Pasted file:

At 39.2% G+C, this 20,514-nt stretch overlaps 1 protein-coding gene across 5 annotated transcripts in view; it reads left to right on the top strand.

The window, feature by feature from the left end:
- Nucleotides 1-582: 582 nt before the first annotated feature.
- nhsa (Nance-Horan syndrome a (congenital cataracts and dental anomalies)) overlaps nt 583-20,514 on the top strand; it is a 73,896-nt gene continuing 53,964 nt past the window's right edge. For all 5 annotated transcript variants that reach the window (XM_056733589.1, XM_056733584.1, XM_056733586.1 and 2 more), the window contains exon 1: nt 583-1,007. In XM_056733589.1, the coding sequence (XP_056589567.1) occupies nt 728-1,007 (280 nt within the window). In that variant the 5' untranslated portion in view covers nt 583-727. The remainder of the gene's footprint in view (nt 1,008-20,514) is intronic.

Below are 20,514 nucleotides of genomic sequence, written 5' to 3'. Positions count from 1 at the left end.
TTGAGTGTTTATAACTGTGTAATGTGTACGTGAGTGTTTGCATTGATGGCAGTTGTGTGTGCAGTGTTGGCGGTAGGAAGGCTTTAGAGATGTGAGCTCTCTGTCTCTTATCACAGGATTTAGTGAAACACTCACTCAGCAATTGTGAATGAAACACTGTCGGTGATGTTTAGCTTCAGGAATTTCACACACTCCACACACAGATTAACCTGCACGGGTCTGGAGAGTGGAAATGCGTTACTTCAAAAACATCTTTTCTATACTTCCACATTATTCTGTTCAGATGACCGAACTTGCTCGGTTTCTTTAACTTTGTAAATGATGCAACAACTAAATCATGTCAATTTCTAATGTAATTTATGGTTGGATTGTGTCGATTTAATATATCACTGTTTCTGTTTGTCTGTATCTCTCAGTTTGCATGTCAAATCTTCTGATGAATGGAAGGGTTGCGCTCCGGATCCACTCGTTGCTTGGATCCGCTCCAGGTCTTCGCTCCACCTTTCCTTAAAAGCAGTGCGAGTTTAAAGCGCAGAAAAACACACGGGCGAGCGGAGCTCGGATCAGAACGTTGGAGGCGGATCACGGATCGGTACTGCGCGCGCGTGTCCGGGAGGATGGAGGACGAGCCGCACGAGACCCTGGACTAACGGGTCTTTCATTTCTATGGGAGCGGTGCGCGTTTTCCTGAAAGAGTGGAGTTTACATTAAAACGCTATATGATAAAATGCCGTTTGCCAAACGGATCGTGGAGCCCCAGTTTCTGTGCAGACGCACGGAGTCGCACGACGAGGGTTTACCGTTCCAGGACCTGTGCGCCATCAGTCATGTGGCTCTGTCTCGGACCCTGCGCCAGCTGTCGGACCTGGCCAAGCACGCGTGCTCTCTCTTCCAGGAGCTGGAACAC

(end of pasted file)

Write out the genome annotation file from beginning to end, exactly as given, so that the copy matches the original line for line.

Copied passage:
At 39.2% G+C, this 20,514-nt stretch overlaps 1 protein-coding gene across 5 annotated transcripts in view; it reads left to right on the top strand.

The window, feature by feature from the left end:
- Nucleotides 1-582: 582 nt before the first annotated feature.
- nhsa (Nance-Horan syndrome a (congenital cataracts and dental anomalies)) overlaps nt 583-20,514 on the top strand; it is a 73,896-nt gene continuing 53,964 nt past the window's right edge. For all 5 annotated transcript variants that reach the window (XM_056733589.1, XM_056733584.1, XM_056733586.1 and 2 more), the window contains exon 1: nt 583-1,007. In XM_056733589.1, the coding sequence (XP_056589567.1) occupies nt 728-1,007 (280 nt within the window). In that variant the 5' untranslated portion in view covers nt 583-727. The remainder of the gene's footprint in view (nt 1,008-20,514) is intronic.

Below are 20,514 nucleotides of genomic sequence, written 5' to 3'. Positions count from 1 at the left end.
TTGAGTGTTTATAACTGTGTAATGTGTACGTGAGTGTTTGCATTGATGGCAGTTGTGTGTGCAGTGTTGGCGGTAGGAAGGCTTTAGAGATGTGAGCTCTCTGTCTCTTATCACAGGATTTAGTGAAACACTCACTCAGCAATTGTGAATGAAACACTGTCGGTGATGTTTAGCTTCAGGAATTTCACACACTCCACACACAGATTAACCTGCACGGGTCTGGAGAGTGGAAATGCGTTACTTCAAAAACATCTTTTCTATACTTCCACATTATTCTGTTCAGATGACCGAACTTGCTCGGTTTCTTTAACTTTGTAAATGATGCAACAACTAAATCATGTCAATTTCTAATGTAATTTATGGTTGGATTGTGTCGATTTAATATATCACTGTTTCTGTTTGTCTGTATCTCTCAGTTTGCATGTCAAATCTTCTGATGAATGGAAGGGTTGCGCTCCGGATCCACTCGTTGCTTGGATCCGCTCCAGGTCTTCGCTCCACCTTTCCTTAAAAGCAGTGCGAGTTTAAAGCGCAGAAAAACACACGGGCGAGCGGAGCTCGGATCAGAACGTTGGAGGCGGATCACGGATCGGTACTGCGCGCGCGTGTCCGGGAGGATGGAGGACGAGCCGCACGAGACCCTGGACTAACGGGTCTTTCATTTCTATGGGAGCGGTGCGCGTTTTCCTGAAAGAGTGGAGTTTACATTAAAACGCTATATGATAAAATGCCGTTTGCCAAACGGATCGTGGAGCCCCAGTTTCTGTGCAGACGCACGGAGTCGCACGACGAGGGTTTACCGTTCCAGGACCTGTGCGCCATCAGTCATGTGGCTCTGTCTCGGACCCTGCGCCAGCTGTCGGACCTGGCCAAGCACGCGTGCTCTCTCTTCCAGGAGCTGGAACAC